Promoting a big exhibit for a little-known gallery.
I had the pleasure of working with Atelier 6000—a top-notch printmaking and book arts gallery in Bend, Oregon—on one of their biggest exhibits to date. A6, as the studio is affectionately called, secured a collection of 21 original M.C. Escher prints for a two-month run in April and May of 2014. Most of Escher’s original work is held by a foundation in Holland. It was very rare for this many prints to be in the hands of one private collector…and for that collector to generously share their art with the community.
With the proper exposure, this exhibit could put A6 on the map and give the studio a vehicle for educational outreach.
We had three main challenges in regards to publicity.
1) Low visibility.
Even though A6 opened in 2005 and had regularly participated in Bend’s monthly First Friday gallery walk, I constantly encountered people who had never heard of the studio. A6 is off the beaten track and a bit of a challenge to find, even for people who are looking for it.
2) Name recognition.
Most people know Escher’s art. They just don’t recognize his name.
As I began spreading word about the exhibit, I got a lot of blank looks. But if I started describing some of Escher’s typical imagery, the light bulb would come on. That told me most people know Escher. They just don’t remember his name. So even though the name should have been a big enough draw on its own, we needed to play it safe and use images too. Which made overcoming challenge #3 even more crucial.
3) Copyright issues.
Because the pieces in the A6 Escher exhibit were original prints, we had to tread carefully in regards to copyrights. The Escher Foundation in Holland owned the original blocks from which the prints were pulled and therefore had exclusive copyright on the printed images from those blocks. A6 had to apply to the Foundation for usage rights, and I had to detail the extent of use on the seven images we hoped to procure for publicity and marketing purposes. We were fortunate to get clearance to submit images as part of our news release, but A6 was not allowed to use Escher’s images on its website or social media pages.
Cast a wide net.
Given the rarity of the show and the popularity of the artist, I wanted to spread word of the exhibit beyond Central Oregon. There are Escher Enthusiasts in the world that would, theoretically, travel to see an exhibit of this caliber. (As it turned out, we had one enthusiast fly in from Italy for the opening!) So I wrote a press release and submitted it to newspapers in Oregon’s major cities. With the assistance of Kelly Herman, the release went out on the wire to the Pacific Northwest region.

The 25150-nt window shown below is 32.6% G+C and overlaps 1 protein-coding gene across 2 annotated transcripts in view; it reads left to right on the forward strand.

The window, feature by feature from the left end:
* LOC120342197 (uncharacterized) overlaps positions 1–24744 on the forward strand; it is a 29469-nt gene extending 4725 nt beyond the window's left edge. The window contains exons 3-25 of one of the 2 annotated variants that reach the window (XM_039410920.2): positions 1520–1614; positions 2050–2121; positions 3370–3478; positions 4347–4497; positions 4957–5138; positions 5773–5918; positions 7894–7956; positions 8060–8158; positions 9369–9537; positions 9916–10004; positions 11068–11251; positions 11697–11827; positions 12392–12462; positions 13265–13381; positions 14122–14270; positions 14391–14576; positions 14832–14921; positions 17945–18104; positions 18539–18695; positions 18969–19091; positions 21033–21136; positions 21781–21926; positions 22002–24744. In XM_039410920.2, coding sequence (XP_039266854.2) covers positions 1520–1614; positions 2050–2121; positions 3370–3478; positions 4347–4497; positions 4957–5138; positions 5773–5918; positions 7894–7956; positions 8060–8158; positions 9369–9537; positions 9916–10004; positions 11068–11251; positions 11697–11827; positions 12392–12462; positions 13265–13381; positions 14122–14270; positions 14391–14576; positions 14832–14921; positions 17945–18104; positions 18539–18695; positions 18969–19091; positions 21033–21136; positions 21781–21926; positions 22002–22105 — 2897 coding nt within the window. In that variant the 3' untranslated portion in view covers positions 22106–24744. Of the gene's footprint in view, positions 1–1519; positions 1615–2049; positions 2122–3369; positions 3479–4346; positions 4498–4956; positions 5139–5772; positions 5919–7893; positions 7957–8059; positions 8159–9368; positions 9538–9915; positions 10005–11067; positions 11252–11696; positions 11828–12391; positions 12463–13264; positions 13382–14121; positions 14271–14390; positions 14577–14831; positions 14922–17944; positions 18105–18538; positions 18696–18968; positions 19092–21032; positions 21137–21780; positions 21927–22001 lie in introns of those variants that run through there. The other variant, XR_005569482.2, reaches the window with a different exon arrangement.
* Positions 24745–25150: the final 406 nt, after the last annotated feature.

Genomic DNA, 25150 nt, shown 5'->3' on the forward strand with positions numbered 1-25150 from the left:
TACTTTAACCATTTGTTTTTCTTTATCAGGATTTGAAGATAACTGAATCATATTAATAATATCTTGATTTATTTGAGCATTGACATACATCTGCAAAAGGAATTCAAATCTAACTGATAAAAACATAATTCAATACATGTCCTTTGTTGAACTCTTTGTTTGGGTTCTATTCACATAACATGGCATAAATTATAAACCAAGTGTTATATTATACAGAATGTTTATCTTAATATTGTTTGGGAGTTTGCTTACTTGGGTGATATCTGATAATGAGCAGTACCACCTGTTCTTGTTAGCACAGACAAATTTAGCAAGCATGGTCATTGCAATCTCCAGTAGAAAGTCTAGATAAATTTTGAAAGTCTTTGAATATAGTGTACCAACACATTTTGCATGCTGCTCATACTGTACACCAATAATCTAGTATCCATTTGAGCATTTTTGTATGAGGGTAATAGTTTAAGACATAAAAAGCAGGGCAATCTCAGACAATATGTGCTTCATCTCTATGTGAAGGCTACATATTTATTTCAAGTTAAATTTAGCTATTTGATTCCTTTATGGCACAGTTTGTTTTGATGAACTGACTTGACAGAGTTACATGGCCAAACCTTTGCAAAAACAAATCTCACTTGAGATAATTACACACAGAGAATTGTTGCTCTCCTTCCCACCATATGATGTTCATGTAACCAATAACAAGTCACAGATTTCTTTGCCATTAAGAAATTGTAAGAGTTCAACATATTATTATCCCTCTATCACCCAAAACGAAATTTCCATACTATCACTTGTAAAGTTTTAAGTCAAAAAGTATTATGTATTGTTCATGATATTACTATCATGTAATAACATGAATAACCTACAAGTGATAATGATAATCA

Tend to the tourists.
On any given weekend, Bend has a sizable tourist population. I encouraged A6 to set special Saturday hours for April and May, so out-of-town visitors would be able to stop in and view the exhibit. A few days before the opening reception, I visited hotels in downtown and Old Mill, personally spoke to the desk staff about the show (so they would feel confident recommending it as an activity) and left stacks of exhibit cards on display for hotel guests. Finally, I designed special lawn signs for A6 to set out at key intersections to direct people looking for the Escher exhibit.
Blitz it locally.
We had a very limited budget for advertising, so I kept our ads small and simple to stretch our dollars, and focused on designing ads for The Bulletin and Cascade A&E. All local pubs received copies of the press release. The Bulletin chose the Escher Exhibit for the cover of their weekly events guide, GO! Magazine, the day the exhibit opened. The Source Weekly and Cascade A&E also ran stories.
I designed an exhibit poster which A6 volunteers took to popular eateries and venues in downtown and Old Mill, the two “hearts” of Bend. Posters and exhibit cards also went to the local college campuses.
At the suggestion of Kelly Herman, I pressed forward with the idea of a Media /VIP preview party. I drafted up a guest list of more than 100 people (government officials, exhibit sponsors, members of the media) and invited them to a special preview party. Even invitees that couldn’t attend would still get the thrill of hearing about the exhibit before everyone else and help us spread the word.
Publicity pays off
A6 welcomed 60 guests to the preview party, and Friday night’s public reception was the largest turnout the studio had ever experienced: 499 attendees. Our multi-pronged plan paid off.